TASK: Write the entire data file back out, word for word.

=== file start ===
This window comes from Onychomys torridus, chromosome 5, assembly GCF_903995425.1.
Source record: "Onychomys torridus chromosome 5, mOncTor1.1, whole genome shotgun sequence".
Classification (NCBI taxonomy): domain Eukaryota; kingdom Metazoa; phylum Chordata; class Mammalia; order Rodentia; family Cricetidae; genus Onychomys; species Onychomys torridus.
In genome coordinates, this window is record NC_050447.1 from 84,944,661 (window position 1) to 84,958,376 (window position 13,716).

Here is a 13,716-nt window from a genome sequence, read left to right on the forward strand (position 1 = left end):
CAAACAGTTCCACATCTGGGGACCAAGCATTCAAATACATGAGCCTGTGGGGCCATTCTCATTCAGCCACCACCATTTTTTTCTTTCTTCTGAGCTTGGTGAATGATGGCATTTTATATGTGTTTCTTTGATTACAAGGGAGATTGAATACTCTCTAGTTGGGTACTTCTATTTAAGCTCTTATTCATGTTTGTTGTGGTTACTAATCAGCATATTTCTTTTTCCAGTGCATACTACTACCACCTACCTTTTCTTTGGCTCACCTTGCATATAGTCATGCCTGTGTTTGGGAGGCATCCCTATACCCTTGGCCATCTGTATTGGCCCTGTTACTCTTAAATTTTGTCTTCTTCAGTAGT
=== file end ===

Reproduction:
This window comes from Onychomys torridus, chromosome 5, assembly GCF_903995425.1.
Source record: "Onychomys torridus chromosome 5, mOncTor1.1, whole genome shotgun sequence".
Classification (NCBI taxonomy): domain Eukaryota; kingdom Metazoa; phylum Chordata; class Mammalia; order Rodentia; family Cricetidae; genus Onychomys; species Onychomys torridus.
In genome coordinates, this window is record NC_050447.1 from 84,944,661 (window position 1) to 84,958,376 (window position 13,716).

Here is a 13,716-nt window from a genome sequence, read left to right on the forward strand (position 1 = left end):
CAAACAGTTCCACATCTGGGGACCAAGCATTCAAATACATGAGCCTGTGGGGCCATTCTCATTCAGCCACCACCATTTTTTTCTTTCTTCTGAGCTTGGTGAATGATGGCATTTTATATGTGTTTCTTTGATTACAAGGGAGATTGAATACTCTCTAGTTGGGTACTTCTATTTAAGCTCTTATTCATGTTTGTTGTGGTTACTAATCAGCATATTTCTTTTTCCAGTGCATACTACTACCACCTACCTTTTCTTTGGCTCACCTTGCATATAGTCATGCCTGTGTTTGGGAGGCATCCCTATACCCTTGGCCATCTGTATTGGCCCTGTTACTCTTAAATTTTGTCTTCTTCAGTAGT